Sewell was a visiting writer or professor at many colleges and universities in the United States including, in addition to Fordham, Vassar, Princeton, Bennett, California State, Tugaloo, Central Washington State, Hunter, California at Irvine, Trent, Notre Dame, University of North Carolina at Charlotte, LehighUniversity, Converse College, and University of North Carolina at Greensboro. She received honorarydegrees from many colleges and universities including Fordham University (1968) and the University ofNotre Dame (1984). In addition to the Simon Fellowship at Manchester University (1955-57), Sewell also held the Howard Research Fellowship at Ohio State University (1949-50), and was an Ashley Fellow at Trent University (1979), and a Presidential Scholar at Mercer University (1982). Sewell’s major works include criticism —The Structure of Poetry (1951, l963), Paul Valéry: TheMind in the Mirror (1952), The Field of Nonsense (1952), The Orphic Voice: Poetry and Natural History(1960, 1972), and The Human Metaphor (1964); novels —The Dividing of Time (1952), The Singular Hope (1955), Now Bless Thyself (1962), and The Unlooked-For (1995); poetry-Poems, 1947-1961 (1962), Signs and Cities (1968), and Acquist (1984); essays — To Be a True Poem (1979); and a memoir — An Idea(1983).

In addition to these volumes, Sewell published dozens of short stories, essays, articles and poems in periodicals in the United States, Canada, England, France, the Netherlands, Switzerland, Austria and Russia. At her death, she left completed manuscripts on William Blake, and on the French reception of Lewis Carroll. Left incomplete was a translation and commentary project on Giordano Bruno and the Renaissance tradition of high magic. Her papers are on deposit with the Department of Special Collections of the Mugar Memorial Library at Boston University.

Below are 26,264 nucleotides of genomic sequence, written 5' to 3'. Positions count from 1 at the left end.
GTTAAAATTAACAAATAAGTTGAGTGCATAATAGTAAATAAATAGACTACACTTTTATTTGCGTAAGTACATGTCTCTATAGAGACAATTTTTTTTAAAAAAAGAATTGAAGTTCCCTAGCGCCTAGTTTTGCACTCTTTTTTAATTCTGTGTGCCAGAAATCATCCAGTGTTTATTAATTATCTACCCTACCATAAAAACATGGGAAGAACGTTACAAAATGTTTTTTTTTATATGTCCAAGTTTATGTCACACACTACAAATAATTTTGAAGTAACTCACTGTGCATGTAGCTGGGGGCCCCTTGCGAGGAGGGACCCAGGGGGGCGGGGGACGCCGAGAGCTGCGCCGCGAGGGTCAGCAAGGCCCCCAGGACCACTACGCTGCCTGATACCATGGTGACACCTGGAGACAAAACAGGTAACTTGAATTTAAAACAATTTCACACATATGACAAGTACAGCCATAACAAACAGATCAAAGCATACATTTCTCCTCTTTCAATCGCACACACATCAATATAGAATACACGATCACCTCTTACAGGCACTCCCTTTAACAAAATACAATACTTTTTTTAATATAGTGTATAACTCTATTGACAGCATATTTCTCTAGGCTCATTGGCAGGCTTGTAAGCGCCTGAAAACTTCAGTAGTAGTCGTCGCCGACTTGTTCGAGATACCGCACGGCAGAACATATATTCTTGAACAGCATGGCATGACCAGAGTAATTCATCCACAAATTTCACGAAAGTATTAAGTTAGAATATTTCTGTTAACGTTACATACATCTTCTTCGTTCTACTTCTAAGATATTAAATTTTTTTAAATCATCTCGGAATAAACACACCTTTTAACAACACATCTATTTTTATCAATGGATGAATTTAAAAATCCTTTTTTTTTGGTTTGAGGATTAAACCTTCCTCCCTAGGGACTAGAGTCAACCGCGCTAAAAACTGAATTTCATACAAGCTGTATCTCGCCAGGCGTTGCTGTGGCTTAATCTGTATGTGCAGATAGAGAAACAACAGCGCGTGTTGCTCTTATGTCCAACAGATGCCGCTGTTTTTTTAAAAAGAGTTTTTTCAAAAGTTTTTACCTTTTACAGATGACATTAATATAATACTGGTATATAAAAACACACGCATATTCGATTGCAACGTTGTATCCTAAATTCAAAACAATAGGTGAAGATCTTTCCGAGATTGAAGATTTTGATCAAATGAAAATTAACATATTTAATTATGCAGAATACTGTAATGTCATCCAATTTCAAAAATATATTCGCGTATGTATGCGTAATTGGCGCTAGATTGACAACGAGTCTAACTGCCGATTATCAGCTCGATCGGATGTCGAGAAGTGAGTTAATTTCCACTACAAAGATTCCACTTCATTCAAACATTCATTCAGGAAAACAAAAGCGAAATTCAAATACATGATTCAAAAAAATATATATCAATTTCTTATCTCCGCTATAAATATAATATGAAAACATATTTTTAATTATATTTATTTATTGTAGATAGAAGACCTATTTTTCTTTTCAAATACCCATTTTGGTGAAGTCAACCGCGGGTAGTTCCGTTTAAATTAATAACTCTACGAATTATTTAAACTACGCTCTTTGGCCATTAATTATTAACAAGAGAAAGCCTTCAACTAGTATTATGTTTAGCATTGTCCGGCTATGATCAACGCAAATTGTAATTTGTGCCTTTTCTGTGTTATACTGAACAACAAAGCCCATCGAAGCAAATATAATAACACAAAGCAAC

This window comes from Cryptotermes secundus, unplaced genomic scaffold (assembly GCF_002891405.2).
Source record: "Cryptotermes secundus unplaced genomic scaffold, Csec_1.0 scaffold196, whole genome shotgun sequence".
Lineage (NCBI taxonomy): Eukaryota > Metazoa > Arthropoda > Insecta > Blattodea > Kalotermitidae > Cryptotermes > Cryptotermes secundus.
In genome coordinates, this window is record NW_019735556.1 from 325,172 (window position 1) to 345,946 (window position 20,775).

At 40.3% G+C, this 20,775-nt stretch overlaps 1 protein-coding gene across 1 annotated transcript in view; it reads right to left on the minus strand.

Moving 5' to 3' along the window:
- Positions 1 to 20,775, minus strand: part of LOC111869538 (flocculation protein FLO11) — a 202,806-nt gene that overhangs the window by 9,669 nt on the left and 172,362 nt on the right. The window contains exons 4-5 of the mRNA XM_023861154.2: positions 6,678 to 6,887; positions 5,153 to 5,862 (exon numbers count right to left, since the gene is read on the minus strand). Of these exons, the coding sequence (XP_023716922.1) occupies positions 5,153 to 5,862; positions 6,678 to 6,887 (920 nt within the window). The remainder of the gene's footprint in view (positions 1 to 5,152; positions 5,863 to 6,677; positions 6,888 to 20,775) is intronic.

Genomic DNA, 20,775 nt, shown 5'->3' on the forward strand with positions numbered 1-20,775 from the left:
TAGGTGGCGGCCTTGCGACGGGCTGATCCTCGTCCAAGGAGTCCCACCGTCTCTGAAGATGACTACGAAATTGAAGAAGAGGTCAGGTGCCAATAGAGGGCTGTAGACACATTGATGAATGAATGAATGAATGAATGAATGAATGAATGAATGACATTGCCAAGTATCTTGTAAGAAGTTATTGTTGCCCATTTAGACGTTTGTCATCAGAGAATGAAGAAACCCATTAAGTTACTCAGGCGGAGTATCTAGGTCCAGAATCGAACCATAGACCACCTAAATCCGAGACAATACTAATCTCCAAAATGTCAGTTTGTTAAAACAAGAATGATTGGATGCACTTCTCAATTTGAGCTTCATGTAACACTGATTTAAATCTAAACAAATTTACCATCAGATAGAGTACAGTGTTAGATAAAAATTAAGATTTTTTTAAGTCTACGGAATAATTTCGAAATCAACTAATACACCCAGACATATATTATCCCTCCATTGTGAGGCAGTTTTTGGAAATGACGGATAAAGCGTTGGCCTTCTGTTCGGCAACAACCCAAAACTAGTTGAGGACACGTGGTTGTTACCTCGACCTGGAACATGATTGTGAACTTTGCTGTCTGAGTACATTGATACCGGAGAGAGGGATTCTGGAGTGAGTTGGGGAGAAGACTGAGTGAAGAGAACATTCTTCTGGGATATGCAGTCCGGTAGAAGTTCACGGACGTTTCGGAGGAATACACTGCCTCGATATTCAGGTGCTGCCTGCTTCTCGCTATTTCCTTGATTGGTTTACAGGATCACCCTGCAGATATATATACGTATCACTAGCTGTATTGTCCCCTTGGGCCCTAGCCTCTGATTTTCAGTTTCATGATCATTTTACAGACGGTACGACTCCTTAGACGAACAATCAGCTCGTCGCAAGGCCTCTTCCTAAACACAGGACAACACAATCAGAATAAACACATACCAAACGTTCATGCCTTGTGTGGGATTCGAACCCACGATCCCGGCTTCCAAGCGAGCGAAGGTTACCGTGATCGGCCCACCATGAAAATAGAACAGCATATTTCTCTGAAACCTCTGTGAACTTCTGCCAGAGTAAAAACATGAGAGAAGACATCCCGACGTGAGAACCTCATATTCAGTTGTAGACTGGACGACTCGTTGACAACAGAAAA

Phil Mullins (mullins@mwsc.edu) has been the editor of Tradition and Discovery since 1991. He tried on more than one occasion to get Elizabeth Sewell to publish something in TAD.

David Schenck was a friend of Elizabeth Sewell. He studied with Ruel Tyson and did a dissertation directed by Bill Poteat.

***

And then I checked my email and this poem arrived from Poetry International, a poem that speaks to this very subject (if it is a “subject”) — I told you I believe in serendipity!

THE FIRST NOISE

No, it is not the intonation
It is not the rhythm
Not even the meaning.
It is the word by itself
Mouthless.
And who would ever care about
What the poet says?

What matters is the ritual
The metaphor of what we’ve always been
The memory of the first vocal sound
“the secret language of the birds
of the first day”

Today’s man is out of tune
He has forgotten the words.
Someone stammers something
And everyone arrives, it’s the ritual
The transition
Memory,
the substitution,
The endless metaphor
What strange analogy is man?

The poet says nothing
But a living being comes out of his throat
Invisible, having only sound
And an ancient music.
We remember then the original sound
The first sound in the world
When the word became blood
And collective food.

With time came verses
But the birds no longer cared about it
The poet speaks, sings or prays
And wants to name the world
In all forms.
He invokes the spirits
And calls the other
“I will people myself with voices,” he says,
and turns to his metaphor which is of fire.

But the word keeps silent
The word is the grandfather of the species
The word is sense
It is power and walking stick.

© Álvaro Marín
© Translation: 2007, Nicolás Suescún

Poem of the Week:
http://colombia.poetryinternationalweb.org/piw_cms/cms/cms_module/index.php?obj_id=9618

Álvaro Marín’s page:
http://colombia.poetryinternationalweb.org/piw_cms/cms/cms_module/index.php?obj_id=9608

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  1. Anonymous

    Thanks very much for your words on the Orphic voice; which I had seen referenced by Owen Barfield in 'Poetic Diction' and was curious about.